Hi I’m Jenny from the Missouri Star Quilt Company. Today we are going to talk about binding your quilt start to finish, even ending it. So what you are going to do when you get your quilt all quilted like this it’s completely done and quilted its time to bind it.
Now this quilt that I’m working with is from the disappearing nine patch window pane tutorial and if you want to see how that’s done you can click the link below, but this one we are just going to show how to bind it. You can see I have the raw edge here. I’ve trimmed my quilt so I’m ready to bind it, and how I do that is I take some fabrics and I audition them. So I slide a fabric in under the edge here, I will move this over here so we can see it from the top camera, and you can see how the different fabrics are going to look on this edge. And sometimes you are just going to want to go with the same fabric because you just want it to blend and go, and sometimes you want a little bit of contrast. But today we are going to go with the dark green. I’ve used that inside on the window painting part and it’s really going to frame it up. I think you’re going to see it’s really going to frame that up and just give it a great look.
So when you start cutting your binding one of the things to remember is that your fabric is, and this is for a straight binding we’re not talking bias at all we’re just talking straight binding, your fabric is about 40 inches wide. So this quilt is only about 37 so I’m just going to need 4 strips to bind this because I know I’ll have enough. So I’m going to lay this on here, on my mat, and I’m going to cut my binding strips at 2 and a half inches.
So I have some here that are already cut, and once I get my strips cut what I do is I head over to the iron and I iron them in half. And I iron them before I sew them. And the reason I do that is because when you’re dealing with fabrics that are solids it’s hard to tell the front from the back and sometimes when I sew them together I have a seam going this way and a seam going this way and it just gets crazy. So this eliminates that problem because every time I put them together, I put them together so they just work, and I know that my seams are going the right direction and it saves me some picking time.
So now you can see that I’ve ironed this in half right here. Let me see if I can get this open here. So I’ve just ironed it in half. My strips again are 2 and a half inches and then I head over to the sewing machine and I sew them together. Now when I lay them together, I want to show you right here, I’m going to put… I can see here I’ve ironed it this way so I know that the outside of my iron line is the top side of my fabric and I’m going together just like making a little plus sign like this. And I’m going to sew diagonally from this line to this line. I’m not going to draw it, I’m just going to eyeball it and set my presser-foot right here and sew across to right here because that will give me, sewing it together on a bias line, will give me much less bulk on my binding.
If you straight sew your pieces together like this you have this fat little seam line that just pokes out. So what we want to do is put them together like a plus sign and sew them diagonally from corner to corner. So lets head to the sewing machine.
Now I have some here that I’ve already sewn them together. You can see them hanging off the back of here and that’s kind of how I do it. I put my first one in and I just lay it across the top of my sewing machine. And I’m using white thread so you can see it, but normally I would use a little bit darker thread especially on a darker fabric. So then I am going to go straight across here, and you can see it right there. I just went corner to corner and if I were to add another strip on here, rather than cutting it, I would just take my strip and again just open it up on here and make my plus sign and sew it again.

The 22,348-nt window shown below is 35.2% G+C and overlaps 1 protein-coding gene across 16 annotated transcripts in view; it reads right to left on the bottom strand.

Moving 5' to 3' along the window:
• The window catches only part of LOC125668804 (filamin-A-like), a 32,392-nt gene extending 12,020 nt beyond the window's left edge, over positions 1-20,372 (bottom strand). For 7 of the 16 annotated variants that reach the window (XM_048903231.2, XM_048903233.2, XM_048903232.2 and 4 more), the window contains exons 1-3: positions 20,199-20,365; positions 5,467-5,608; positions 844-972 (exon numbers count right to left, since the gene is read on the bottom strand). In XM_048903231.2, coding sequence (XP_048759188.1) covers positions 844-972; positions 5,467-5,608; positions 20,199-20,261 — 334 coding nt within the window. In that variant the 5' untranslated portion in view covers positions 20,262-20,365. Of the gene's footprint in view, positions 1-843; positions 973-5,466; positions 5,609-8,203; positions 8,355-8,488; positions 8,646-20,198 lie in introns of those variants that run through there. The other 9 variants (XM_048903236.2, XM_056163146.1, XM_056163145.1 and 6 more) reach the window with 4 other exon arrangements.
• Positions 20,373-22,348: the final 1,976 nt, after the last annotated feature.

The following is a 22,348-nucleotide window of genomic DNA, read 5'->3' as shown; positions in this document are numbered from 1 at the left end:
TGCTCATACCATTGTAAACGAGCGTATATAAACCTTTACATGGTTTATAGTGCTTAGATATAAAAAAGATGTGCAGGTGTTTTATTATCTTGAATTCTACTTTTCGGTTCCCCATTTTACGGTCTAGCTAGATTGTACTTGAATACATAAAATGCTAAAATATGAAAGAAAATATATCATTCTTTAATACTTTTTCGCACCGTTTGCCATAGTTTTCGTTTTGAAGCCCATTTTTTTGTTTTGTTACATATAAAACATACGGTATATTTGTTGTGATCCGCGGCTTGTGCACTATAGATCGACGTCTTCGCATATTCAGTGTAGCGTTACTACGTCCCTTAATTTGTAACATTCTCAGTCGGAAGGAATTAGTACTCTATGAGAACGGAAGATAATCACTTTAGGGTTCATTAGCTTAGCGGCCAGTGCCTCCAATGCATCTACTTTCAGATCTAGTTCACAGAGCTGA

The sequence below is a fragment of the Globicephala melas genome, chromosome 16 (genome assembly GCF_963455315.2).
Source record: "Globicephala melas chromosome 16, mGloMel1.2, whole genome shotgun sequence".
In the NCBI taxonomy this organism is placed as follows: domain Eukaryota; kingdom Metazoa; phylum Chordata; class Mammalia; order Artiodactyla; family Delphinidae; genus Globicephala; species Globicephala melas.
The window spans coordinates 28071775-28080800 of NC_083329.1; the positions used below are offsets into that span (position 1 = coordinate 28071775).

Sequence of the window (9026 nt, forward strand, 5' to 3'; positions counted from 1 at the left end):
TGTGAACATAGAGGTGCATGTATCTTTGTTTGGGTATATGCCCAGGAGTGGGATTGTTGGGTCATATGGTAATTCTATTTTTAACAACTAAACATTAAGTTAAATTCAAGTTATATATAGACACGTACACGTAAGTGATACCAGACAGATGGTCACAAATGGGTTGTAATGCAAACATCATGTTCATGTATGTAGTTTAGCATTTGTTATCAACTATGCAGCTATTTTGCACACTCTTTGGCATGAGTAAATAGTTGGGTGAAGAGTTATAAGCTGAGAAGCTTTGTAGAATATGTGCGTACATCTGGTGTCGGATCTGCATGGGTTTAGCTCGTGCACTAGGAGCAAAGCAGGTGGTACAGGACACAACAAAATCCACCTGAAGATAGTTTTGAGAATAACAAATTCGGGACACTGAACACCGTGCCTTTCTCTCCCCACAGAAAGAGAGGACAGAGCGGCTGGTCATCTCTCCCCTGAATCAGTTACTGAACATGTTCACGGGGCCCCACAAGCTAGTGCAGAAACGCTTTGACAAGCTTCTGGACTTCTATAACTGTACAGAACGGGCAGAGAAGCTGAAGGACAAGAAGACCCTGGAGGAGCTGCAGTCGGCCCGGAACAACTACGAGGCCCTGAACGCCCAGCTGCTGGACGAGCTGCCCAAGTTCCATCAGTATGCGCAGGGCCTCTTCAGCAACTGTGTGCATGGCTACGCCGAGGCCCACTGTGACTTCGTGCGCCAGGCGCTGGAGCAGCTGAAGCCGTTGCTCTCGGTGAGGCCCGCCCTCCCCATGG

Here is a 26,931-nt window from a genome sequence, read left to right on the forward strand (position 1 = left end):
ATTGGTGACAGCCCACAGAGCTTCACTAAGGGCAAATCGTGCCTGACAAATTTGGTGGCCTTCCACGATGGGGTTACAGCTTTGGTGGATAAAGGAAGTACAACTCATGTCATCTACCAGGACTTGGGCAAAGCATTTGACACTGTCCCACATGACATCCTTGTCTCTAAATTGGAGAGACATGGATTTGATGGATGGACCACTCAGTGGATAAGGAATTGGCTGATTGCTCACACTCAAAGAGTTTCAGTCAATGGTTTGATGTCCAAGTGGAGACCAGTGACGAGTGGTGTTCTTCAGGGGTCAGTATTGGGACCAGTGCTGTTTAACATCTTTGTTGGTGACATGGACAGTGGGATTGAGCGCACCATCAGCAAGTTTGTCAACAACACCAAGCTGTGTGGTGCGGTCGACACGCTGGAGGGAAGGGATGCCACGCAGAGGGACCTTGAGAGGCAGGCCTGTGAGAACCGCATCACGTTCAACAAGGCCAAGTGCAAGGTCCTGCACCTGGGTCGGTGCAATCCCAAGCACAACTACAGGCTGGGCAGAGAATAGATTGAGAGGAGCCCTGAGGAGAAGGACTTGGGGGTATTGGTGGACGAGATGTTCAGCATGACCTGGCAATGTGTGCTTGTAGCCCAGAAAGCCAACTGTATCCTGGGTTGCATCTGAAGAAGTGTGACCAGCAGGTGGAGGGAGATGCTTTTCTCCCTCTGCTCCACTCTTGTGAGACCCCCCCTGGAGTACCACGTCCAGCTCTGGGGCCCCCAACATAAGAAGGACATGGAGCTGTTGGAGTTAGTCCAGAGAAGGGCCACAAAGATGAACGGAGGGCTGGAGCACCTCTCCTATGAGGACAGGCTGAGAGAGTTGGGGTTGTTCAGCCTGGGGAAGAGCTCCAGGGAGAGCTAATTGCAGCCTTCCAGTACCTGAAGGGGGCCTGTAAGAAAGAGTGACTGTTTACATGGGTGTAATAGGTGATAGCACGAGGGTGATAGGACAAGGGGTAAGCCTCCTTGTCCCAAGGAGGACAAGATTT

But I have sewn these together so what I’m going to do now is we’re going to trim these apart. So I just take my scissors and I cut the little pieces like this, and some people save those tiny pieces but I don’t save them anymore. I have loads of those tiny pieces. So this is my last little one that I am cutting right here, so then you can see when I open this up it will just lay back down because you’ve already folded it. And it’s much less bulk. The bulk is put over the seam instead of right at the front. So then we’re going to grab our quilt and we’re going to put this binding on.
I like to start in the middle on the side, and I’m going to put the raw edges to the raw edges. And I’m going to leave about an 8 to 10 inch tail here. And I’m just going to start right here and I’m going to sew it around. So lets go back over to the sewing machine. So I’ve got my binding on here, and I just line up my presser-foot with the edge of the quilt and we’re just going to sew it on here.
Now if we’re sewing this, I’ve got this like right in my face, if you’re sewing this and you’re going to hand bind it you sew it to the front of the quilt and curve it around to the back. If you’re going to machine bind it you sew it onto the back and curve it around to the front. I prefer hand binding so we’re just going to sew this to the front and I’m just going to zoom along here like this.
Today I brought my Baby Lock Jane and I love the Jane because it’s so fast. It’s just a straight stitch but it’s great for that quick sewing so I brought that up to the table. Now when I get to the end, this is something I really want to show you, I stop one quarter of an inch from the end. Approximately you know, I don’t do it straight. I’m going to turn it and I’m just going to sew off the edge to the point.
So you get a little V like this right here. And you just come off the edge. Then what we are going to do is we’re going to just pull this back like this and lay it straight across. So I’m going to come right over here to the overhead camera so you can see this really well. So I’ve sewn right off the end. So I sew down to the edge right of the end and then we’re just going to curve this back like this. When you sew off the end like that it just makes it lay so nice. So then we’re just gonna put our finger in here, curve it back like that and we’re just gonna come right in here on this edge and start down the next side. So I’m almost to the last corner here, and we’ll show that again. And as I zoom down this side I go a little bit slower when I get close to the end because I am eyeballing that quarter of an inch again and I’m gonna turn it and sew right off the edge.
Then again we’re just going to fold it back make sure it’s even across the top, there it is right there, and then sew down that side. And we’re almost right back where we started. Okay so we’re almost right back where we started. And this is the big important part that I want to show you. So when you’re going to finish your binding this is just, actually a lady came to our guild and showed me how to do this and it was like the lights went off, the bells, the whistles I mean it was awesome. So how ever wide you cut your binding, I always cut mine 2 and a half that’s personal preference and people can change. Some people do it 2 and a quarter, just all different ways. But mine is always 2 and a half because I like that extra room when I pull it around I like to be able to have a little bit of extra room. I don’t want to have to pull it tight.